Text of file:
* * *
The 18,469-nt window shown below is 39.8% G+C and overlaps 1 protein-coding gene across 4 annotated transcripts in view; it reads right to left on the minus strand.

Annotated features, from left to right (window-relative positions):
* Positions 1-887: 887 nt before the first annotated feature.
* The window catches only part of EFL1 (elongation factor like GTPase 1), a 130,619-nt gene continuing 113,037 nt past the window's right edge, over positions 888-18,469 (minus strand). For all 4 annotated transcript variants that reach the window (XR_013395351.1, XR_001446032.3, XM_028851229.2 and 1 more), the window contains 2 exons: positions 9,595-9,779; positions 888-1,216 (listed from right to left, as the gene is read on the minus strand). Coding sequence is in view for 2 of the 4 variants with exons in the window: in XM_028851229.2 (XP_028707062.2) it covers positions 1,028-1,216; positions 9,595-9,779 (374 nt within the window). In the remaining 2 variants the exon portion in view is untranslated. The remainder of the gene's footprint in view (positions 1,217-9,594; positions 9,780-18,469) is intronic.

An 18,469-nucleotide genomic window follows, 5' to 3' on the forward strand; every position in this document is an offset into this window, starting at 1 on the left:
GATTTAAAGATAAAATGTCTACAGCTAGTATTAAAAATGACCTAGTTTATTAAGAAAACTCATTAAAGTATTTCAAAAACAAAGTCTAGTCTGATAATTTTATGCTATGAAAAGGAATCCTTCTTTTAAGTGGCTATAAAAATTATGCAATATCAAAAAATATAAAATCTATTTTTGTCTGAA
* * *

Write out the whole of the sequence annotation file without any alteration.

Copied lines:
The 18,469-nt window shown below is 39.8% G+C and overlaps 1 protein-coding gene across 4 annotated transcripts in view; it reads right to left on the minus strand.

Annotated features, from left to right (window-relative positions):
* Positions 1-887: 887 nt before the first annotated feature.
* The window catches only part of EFL1 (elongation factor like GTPase 1), a 130,619-nt gene continuing 113,037 nt past the window's right edge, over positions 888-18,469 (minus strand). For all 4 annotated transcript variants that reach the window (XR_013395351.1, XR_001446032.3, XM_028851229.2 and 1 more), the window contains 2 exons: positions 9,595-9,779; positions 888-1,216 (listed from right to left, as the gene is read on the minus strand). Coding sequence is in view for 2 of the 4 variants with exons in the window: in XM_028851229.2 (XP_028707062.2) it covers positions 1,028-1,216; positions 9,595-9,779 (374 nt within the window). In the remaining 2 variants the exon portion in view is untranslated. The remainder of the gene's footprint in view (positions 1,217-9,594; positions 9,780-18,469) is intronic.

An 18,469-nucleotide genomic window follows, 5' to 3' on the forward strand; every position in this document is an offset into this window, starting at 1 on the left:
GATTTAAAGATAAAATGTCTACAGCTAGTATTAAAAATGACCTAGTTTATTAAGAAAACTCATTAAAGTATTTCAAAAACAAAGTCTAGTCTGATAATTTTATGCTATGAAAAGGAATCCTTCTTTTAAGTGGCTATAAAAATTATGCAATATCAAAAAATATAAAATCTATTTTTGTCTGAA